IBM wins first new gTLD URS case

International

IBM has been successful in the first ever decision under the Uniform Rapid Suspension (URS) system against domain names registered using new generic top-level domains.

The URS is a new dispute resolution mechanism developed as part of the new top-level domains programme. The URS is designed to be a quicker and less expensive complement to the existing Uniform Domain Name Dispute Resolution Policy (UDRP) and allows for the temporary suspension of domain names that infringe a trademark owners’ rights.

The respondent had registered the domain names 'ibm.guru' and 'ibm.ventures' on January 31 2014 and arranged for the domain names to redirect to IBM’s website at 'ibm.com'. The respondent will have paid in the region of $2,500 to register the domain names, as they were registered during the relevant registries’ 'Early Access Programs'.

IBM filed a URS complaint with the National Arbitration Forum regarding the domain names on February 5 2014. The National Arbitration Forum’s panel handed down its decision on February 12 2014 and, unsurprisingly, found in IBM’s favour. Interestingly, the panel held that the respondent’s receipt of a Trademark Claims notice prior to registration (informing him that the domain names matched a trademark included in the Trademark Clearinghouse) demonstrated that the respondent knew of the existence of IBM’s trademark at the time of registration.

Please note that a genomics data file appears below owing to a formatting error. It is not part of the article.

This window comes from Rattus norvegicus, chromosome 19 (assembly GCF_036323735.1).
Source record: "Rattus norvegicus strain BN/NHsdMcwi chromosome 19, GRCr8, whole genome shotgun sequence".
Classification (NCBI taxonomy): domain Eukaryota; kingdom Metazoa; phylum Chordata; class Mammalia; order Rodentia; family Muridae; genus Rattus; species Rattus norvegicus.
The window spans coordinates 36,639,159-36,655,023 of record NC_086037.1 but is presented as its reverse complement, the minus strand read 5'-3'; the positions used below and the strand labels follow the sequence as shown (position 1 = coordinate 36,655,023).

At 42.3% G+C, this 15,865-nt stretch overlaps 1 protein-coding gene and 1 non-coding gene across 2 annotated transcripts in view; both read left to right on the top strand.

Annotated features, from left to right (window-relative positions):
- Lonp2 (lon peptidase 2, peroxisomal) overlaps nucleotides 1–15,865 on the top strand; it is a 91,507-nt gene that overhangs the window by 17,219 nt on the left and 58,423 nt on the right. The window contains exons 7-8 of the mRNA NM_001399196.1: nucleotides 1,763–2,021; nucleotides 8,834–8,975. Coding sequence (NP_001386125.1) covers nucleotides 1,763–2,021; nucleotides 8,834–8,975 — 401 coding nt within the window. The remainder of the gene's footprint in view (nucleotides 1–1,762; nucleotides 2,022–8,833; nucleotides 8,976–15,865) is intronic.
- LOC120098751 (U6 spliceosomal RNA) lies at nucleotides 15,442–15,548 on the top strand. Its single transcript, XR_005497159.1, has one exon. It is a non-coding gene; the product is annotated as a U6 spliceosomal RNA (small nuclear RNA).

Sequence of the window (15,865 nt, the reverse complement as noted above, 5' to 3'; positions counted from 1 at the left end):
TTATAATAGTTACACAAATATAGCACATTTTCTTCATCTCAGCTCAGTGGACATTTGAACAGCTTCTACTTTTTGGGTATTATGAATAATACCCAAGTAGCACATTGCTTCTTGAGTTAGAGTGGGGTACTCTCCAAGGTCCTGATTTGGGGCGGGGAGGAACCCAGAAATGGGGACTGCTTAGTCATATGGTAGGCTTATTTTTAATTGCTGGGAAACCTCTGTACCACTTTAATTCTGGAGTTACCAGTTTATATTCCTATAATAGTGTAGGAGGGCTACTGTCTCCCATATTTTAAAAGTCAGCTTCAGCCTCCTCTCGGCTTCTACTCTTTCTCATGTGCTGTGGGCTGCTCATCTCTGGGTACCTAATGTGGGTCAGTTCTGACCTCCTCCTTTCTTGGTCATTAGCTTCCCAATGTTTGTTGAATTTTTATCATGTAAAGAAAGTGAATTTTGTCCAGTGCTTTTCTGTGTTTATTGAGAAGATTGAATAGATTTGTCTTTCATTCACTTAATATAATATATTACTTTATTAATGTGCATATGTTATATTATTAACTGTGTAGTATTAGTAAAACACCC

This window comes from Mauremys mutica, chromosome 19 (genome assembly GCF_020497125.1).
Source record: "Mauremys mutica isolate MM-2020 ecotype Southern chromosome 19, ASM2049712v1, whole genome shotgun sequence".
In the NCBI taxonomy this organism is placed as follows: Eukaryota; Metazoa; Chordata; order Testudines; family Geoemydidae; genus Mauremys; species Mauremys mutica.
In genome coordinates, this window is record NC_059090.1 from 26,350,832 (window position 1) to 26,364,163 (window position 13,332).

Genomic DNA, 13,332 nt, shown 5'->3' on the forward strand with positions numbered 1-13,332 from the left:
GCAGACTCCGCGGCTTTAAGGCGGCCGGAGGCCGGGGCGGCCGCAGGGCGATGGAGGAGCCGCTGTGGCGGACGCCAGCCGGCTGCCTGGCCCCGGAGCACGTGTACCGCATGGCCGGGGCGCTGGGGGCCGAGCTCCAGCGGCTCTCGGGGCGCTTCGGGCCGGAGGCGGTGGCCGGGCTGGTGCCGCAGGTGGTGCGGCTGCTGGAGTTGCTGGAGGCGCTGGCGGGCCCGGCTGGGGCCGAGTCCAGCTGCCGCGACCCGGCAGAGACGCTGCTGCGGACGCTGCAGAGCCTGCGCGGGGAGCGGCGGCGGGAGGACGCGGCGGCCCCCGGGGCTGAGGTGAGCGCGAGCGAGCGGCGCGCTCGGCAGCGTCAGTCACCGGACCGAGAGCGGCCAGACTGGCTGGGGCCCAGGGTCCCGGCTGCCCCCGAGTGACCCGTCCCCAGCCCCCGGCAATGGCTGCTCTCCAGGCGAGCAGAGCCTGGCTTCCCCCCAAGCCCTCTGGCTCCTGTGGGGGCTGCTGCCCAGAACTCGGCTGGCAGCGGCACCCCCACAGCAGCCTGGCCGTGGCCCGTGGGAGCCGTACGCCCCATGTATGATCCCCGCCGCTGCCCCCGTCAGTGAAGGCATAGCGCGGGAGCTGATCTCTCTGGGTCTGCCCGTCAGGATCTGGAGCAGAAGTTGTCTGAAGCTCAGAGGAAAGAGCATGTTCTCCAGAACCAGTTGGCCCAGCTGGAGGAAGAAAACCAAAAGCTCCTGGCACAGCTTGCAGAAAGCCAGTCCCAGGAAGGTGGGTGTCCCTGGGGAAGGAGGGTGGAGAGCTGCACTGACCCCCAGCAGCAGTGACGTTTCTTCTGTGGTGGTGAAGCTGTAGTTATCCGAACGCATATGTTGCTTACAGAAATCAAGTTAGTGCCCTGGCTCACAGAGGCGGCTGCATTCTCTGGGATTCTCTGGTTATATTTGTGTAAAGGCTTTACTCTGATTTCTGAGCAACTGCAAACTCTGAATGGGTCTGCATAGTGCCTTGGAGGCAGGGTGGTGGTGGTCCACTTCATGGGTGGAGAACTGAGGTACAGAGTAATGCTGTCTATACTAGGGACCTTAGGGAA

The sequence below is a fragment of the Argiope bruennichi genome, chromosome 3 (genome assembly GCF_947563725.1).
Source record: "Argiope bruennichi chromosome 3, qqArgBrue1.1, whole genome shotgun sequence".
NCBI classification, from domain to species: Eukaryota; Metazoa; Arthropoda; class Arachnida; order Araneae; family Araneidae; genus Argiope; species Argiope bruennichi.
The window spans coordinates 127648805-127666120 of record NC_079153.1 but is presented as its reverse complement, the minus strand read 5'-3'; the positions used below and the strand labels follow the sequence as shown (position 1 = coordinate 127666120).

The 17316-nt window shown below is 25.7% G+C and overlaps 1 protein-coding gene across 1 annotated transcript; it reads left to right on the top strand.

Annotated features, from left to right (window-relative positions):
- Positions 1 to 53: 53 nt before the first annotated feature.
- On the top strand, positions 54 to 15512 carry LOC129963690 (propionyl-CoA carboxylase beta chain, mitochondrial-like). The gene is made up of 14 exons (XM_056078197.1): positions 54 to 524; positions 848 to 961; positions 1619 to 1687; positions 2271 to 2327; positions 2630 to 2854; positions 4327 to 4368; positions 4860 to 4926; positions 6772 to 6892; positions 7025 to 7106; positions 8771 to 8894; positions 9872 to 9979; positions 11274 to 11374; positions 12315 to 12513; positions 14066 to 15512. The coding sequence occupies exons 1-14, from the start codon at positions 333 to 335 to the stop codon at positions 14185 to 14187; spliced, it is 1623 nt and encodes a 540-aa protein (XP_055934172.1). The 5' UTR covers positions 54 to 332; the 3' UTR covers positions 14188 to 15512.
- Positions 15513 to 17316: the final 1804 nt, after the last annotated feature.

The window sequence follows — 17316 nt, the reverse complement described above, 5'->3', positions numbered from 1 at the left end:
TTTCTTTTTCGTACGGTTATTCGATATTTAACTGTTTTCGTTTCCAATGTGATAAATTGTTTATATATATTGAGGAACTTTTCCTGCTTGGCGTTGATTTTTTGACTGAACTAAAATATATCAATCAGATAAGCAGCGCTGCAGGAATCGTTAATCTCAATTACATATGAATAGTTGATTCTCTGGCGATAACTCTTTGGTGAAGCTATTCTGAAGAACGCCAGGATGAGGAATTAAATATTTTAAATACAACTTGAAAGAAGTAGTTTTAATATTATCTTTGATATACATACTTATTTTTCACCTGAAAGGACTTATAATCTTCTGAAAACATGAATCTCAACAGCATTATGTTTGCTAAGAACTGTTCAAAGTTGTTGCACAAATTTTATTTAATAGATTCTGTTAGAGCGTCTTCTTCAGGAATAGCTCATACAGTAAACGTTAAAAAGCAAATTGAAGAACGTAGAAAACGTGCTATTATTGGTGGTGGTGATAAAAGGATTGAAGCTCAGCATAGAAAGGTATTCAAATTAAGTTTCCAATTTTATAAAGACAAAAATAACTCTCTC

The panel therefore ordered that the domain names be suspended, and they now redirect to a placeholder website which states that they have been taken down as a result of a complaint under the URS.

The panel’s decision was notable for its speed and shows that the URS lives up to the inclusion of 'rapid' within its name. Handed down just seven days after IBM filed its complaint, the decision demonstrates the ability of the URS to offer trademark owners a much quicker remedy than the familiar UDRP (it usually takes two months from the filing of a UDRP complaint to the issue of a decision).

The panel’s comment that the Trademark Claims notice is evidence that the respondent was aware of the trademarks at the time of registration serves as a practical example of one of the benefits of submitting trademark details to the Trademark Clearinghouse.

Martin Henshall, Edwards Wildman Palmer LLP, London

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